HOW THE GROUNDHOG BECAME A STAR

I hope everyone enjoyed the wonderful snow storm this week. I guess technically it was a blizzard because of the winds. Either way, boy is there a lot of snow!

What’s ironic is that it hit on Groundhog Day, the day when Punxsutawney Phil is suppose to emerge from his den and tell us how many weeks of winter are left. Being snowbound got me thinking (it was either that or shoveling).  What is a groundhog and how did he get to be the “expert” on predicting the end of winter?

Apparently this whole idea of using a groundhog to predict the end of winter can be traced back to the ancient Christian tradition of Candlemas Day. Clergy would bless and distribute the candles needed for winter and the number of candles represented how long and cold the winter would be. The tradition was adopted then tweaked by the German people. They decided to use a hedgehog as a means of predicting the end of winter. When the Germans immigrated to the US and settled in Pennsylvania, they brought this tradition with them. However they found more groundhogs (aka woodchucks) than hedgehogs and decided the groundhog would be a suitable substitute.

So how did Punxsutawney Phil get the exclusive on this Groundhog gig? In a nutshell, he had a good publicist. Back in 1887, the editor of a Punxsutawney newspaper, who also happened to belong to a group of groundhog hunters call the Punxsutawney Groundhog Club, declared that Phil was “the only true weather-predicting groundhog” (according to History.com).  There have been and are other meteorological groundhogs in different communities – and some with pretty cool names, too – but Phil still seems to take center stage.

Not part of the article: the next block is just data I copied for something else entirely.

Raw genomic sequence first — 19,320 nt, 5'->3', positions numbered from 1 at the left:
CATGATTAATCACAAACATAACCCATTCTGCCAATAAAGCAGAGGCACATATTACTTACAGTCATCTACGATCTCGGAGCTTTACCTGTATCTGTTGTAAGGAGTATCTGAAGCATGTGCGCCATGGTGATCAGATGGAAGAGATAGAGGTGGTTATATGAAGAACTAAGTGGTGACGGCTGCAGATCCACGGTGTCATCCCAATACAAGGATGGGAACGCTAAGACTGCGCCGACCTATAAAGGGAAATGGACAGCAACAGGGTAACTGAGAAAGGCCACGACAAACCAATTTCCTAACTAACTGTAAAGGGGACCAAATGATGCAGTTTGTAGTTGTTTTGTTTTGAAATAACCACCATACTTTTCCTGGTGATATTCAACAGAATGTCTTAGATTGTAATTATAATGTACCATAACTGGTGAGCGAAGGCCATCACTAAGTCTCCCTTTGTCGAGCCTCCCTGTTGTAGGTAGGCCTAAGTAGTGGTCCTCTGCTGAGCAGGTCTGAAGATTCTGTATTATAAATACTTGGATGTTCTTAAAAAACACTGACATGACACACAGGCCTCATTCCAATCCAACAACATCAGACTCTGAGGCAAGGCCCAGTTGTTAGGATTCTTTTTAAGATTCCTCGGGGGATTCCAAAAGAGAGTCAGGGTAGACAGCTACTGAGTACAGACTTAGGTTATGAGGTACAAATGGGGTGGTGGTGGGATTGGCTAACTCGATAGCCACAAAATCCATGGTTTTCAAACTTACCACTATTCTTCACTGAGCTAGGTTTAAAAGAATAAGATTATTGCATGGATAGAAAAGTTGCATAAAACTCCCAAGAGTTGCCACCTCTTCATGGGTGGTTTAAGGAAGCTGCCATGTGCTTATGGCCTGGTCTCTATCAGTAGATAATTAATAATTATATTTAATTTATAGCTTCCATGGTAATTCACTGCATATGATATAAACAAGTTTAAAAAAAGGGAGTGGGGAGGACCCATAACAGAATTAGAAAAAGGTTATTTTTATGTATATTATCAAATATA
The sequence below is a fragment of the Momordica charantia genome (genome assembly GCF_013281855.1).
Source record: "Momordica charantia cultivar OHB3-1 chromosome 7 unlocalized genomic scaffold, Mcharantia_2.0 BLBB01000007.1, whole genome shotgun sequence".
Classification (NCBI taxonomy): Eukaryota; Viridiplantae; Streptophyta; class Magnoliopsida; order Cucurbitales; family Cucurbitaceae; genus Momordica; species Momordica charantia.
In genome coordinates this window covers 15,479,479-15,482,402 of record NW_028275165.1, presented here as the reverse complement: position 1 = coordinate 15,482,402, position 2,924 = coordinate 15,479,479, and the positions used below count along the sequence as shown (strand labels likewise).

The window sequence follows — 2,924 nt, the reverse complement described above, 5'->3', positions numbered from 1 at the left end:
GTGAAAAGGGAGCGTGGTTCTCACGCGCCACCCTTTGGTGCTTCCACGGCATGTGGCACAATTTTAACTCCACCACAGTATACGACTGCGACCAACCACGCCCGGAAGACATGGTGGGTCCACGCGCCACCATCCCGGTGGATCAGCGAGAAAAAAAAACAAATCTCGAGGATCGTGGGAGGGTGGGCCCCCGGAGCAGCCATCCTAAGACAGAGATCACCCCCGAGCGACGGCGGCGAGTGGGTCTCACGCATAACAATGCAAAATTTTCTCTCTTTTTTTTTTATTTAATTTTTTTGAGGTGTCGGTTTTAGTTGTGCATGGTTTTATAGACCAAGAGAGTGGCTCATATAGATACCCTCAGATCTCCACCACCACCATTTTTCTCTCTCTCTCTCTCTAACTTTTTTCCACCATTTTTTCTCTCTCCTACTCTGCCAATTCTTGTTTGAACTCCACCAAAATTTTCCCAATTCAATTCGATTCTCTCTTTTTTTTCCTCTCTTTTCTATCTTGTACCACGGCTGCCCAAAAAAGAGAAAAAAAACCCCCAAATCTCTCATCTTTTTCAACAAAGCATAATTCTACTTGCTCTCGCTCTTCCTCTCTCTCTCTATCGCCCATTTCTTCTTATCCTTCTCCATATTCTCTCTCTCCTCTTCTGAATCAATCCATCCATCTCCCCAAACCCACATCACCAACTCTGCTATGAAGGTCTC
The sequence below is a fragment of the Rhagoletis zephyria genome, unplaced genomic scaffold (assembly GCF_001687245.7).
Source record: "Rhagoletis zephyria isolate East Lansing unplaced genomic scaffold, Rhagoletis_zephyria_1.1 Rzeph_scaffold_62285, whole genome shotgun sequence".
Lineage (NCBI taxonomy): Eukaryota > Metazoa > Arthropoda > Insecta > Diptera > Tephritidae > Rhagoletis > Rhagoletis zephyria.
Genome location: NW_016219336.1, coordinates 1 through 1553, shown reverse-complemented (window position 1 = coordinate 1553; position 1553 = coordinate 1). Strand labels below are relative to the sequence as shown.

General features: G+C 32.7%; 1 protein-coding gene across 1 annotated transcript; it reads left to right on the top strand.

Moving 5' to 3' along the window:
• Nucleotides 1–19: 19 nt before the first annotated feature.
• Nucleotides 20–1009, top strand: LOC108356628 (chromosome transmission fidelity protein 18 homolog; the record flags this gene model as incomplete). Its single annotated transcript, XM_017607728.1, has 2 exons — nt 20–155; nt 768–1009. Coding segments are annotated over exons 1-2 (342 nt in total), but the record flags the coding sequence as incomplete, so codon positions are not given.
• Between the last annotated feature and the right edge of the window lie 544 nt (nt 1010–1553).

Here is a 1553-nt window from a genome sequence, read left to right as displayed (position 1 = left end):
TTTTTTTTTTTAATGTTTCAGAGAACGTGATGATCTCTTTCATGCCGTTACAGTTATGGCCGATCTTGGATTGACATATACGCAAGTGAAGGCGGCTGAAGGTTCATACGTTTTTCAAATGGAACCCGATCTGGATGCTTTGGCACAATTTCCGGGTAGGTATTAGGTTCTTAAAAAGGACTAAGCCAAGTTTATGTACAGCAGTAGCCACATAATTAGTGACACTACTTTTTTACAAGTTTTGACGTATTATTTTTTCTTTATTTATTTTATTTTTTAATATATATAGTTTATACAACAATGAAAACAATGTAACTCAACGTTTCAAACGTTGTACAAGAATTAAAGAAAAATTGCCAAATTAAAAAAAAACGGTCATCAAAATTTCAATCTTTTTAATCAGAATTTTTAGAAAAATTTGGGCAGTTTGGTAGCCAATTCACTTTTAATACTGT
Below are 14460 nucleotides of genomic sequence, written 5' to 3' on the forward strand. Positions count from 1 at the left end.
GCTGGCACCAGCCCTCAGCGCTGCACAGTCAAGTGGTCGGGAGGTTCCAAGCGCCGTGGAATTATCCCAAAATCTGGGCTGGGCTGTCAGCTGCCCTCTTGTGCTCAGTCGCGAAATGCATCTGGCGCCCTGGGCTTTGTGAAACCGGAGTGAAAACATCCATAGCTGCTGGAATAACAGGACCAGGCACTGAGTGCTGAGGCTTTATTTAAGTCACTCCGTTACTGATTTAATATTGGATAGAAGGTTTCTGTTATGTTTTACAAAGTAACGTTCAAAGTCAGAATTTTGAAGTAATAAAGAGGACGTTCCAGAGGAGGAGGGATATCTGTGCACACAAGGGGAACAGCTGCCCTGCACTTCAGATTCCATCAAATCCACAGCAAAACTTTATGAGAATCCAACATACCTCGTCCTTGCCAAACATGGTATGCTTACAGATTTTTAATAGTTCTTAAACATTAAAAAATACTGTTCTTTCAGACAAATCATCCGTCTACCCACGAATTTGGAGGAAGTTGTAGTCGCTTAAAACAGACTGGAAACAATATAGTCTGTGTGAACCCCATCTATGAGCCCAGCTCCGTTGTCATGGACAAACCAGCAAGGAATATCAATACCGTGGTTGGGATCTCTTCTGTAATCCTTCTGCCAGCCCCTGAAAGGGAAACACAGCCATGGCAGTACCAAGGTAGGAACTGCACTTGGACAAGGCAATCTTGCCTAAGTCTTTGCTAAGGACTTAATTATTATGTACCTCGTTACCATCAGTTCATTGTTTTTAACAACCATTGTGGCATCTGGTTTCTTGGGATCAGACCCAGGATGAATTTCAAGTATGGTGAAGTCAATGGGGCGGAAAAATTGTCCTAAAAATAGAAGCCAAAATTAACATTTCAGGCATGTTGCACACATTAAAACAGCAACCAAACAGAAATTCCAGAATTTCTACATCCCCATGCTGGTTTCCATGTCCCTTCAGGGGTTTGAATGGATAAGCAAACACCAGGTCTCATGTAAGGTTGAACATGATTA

And why is Groundhog Day on February 2? Well there are a couple reasons. First, male groundhogs emerge briefly from their burrow in early February to look for mates. After presumably finding a mate, they go back underground and don’t re-emerge until March.  In addition, most of us would agree that the beginning of February is about the half-way point for winter. For 19th century farmers in New England, it was a critical piece of information. They had a saying, “Groundhog Day – half your hay.” That meant that if they used more than half their hay by February 2, they might not have enough to feed their animals before spring and fresh grass arrived.

Yesterday, Phil didn’t see his shadow and the prediction is an early spring.  While it’s a fun event, I’m not sure I’ll take his word – or lack of shadow – for it when planning my spring gardening.  But it sure is a nice thought.

There is green grass and flowers under all this snow. Think spring!

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